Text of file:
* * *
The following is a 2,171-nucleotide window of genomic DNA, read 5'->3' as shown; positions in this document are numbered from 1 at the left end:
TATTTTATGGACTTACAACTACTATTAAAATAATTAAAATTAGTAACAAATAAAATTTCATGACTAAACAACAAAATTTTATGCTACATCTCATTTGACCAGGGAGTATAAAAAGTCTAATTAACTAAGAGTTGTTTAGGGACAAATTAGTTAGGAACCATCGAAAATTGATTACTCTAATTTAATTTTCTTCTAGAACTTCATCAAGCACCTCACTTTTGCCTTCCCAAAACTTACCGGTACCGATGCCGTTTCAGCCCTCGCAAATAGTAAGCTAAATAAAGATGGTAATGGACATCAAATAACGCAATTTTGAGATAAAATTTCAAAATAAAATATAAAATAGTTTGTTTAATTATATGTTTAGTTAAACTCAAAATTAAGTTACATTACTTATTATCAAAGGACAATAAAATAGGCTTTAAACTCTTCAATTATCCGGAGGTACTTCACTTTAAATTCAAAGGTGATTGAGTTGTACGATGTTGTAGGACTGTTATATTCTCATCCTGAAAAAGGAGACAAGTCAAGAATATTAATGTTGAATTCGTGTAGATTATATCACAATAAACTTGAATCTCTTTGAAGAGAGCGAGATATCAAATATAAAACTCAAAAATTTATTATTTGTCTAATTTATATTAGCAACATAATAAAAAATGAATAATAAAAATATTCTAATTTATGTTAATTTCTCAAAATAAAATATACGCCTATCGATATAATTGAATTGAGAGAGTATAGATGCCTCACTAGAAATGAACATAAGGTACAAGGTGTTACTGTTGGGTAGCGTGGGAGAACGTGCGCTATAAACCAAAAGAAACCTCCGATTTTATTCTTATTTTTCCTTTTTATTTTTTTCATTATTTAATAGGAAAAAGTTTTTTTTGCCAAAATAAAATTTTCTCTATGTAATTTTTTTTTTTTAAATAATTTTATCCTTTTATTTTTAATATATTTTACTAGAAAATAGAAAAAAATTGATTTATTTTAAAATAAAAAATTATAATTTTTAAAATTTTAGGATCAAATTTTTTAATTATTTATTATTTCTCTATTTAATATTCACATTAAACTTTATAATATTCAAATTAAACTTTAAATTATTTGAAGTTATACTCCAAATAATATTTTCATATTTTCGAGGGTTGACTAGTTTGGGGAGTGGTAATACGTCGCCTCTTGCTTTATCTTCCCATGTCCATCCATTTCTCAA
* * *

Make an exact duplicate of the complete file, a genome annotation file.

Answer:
The following is a 2,171-nucleotide window of genomic DNA, read 5'->3' as shown; positions in this document are numbered from 1 at the left end:
TATTTTATGGACTTACAACTACTATTAAAATAATTAAAATTAGTAACAAATAAAATTTCATGACTAAACAACAAAATTTTATGCTACATCTCATTTGACCAGGGAGTATAAAAAGTCTAATTAACTAAGAGTTGTTTAGGGACAAATTAGTTAGGAACCATCGAAAATTGATTACTCTAATTTAATTTTCTTCTAGAACTTCATCAAGCACCTCACTTTTGCCTTCCCAAAACTTACCGGTACCGATGCCGTTTCAGCCCTCGCAAATAGTAAGCTAAATAAAGATGGTAATGGACATCAAATAACGCAATTTTGAGATAAAATTTCAAAATAAAATATAAAATAGTTTGTTTAATTATATGTTTAGTTAAACTCAAAATTAAGTTACATTACTTATTATCAAAGGACAATAAAATAGGCTTTAAACTCTTCAATTATCCGGAGGTACTTCACTTTAAATTCAAAGGTGATTGAGTTGTACGATGTTGTAGGACTGTTATATTCTCATCCTGAAAAAGGAGACAAGTCAAGAATATTAATGTTGAATTCGTGTAGATTATATCACAATAAACTTGAATCTCTTTGAAGAGAGCGAGATATCAAATATAAAACTCAAAAATTTATTATTTGTCTAATTTATATTAGCAACATAATAAAAAATGAATAATAAAAATATTCTAATTTATGTTAATTTCTCAAAATAAAATATACGCCTATCGATATAATTGAATTGAGAGAGTATAGATGCCTCACTAGAAATGAACATAAGGTACAAGGTGTTACTGTTGGGTAGCGTGGGAGAACGTGCGCTATAAACCAAAAGAAACCTCCGATTTTATTCTTATTTTTCCTTTTTATTTTTTTCATTATTTAATAGGAAAAAGTTTTTTTTGCCAAAATAAAATTTTCTCTATGTAATTTTTTTTTTTTAAATAATTTTATCCTTTTATTTTTAATATATTTTACTAGAAAATAGAAAAAAATTGATTTATTTTAAAATAAAAAATTATAATTTTTAAAATTTTAGGATCAAATTTTTTAATTATTTATTATTTCTCTATTTAATATTCACATTAAACTTTATAATATTCAAATTAAACTTTAAATTATTTGAAGTTATACTCCAAATAATATTTTCATATTTTCGAGGGTTGACTAGTTTGGGGAGTGGTAATACGTCGCCTCTTGCTTTATCTTCCCATGTCCATCCATTTCTCAA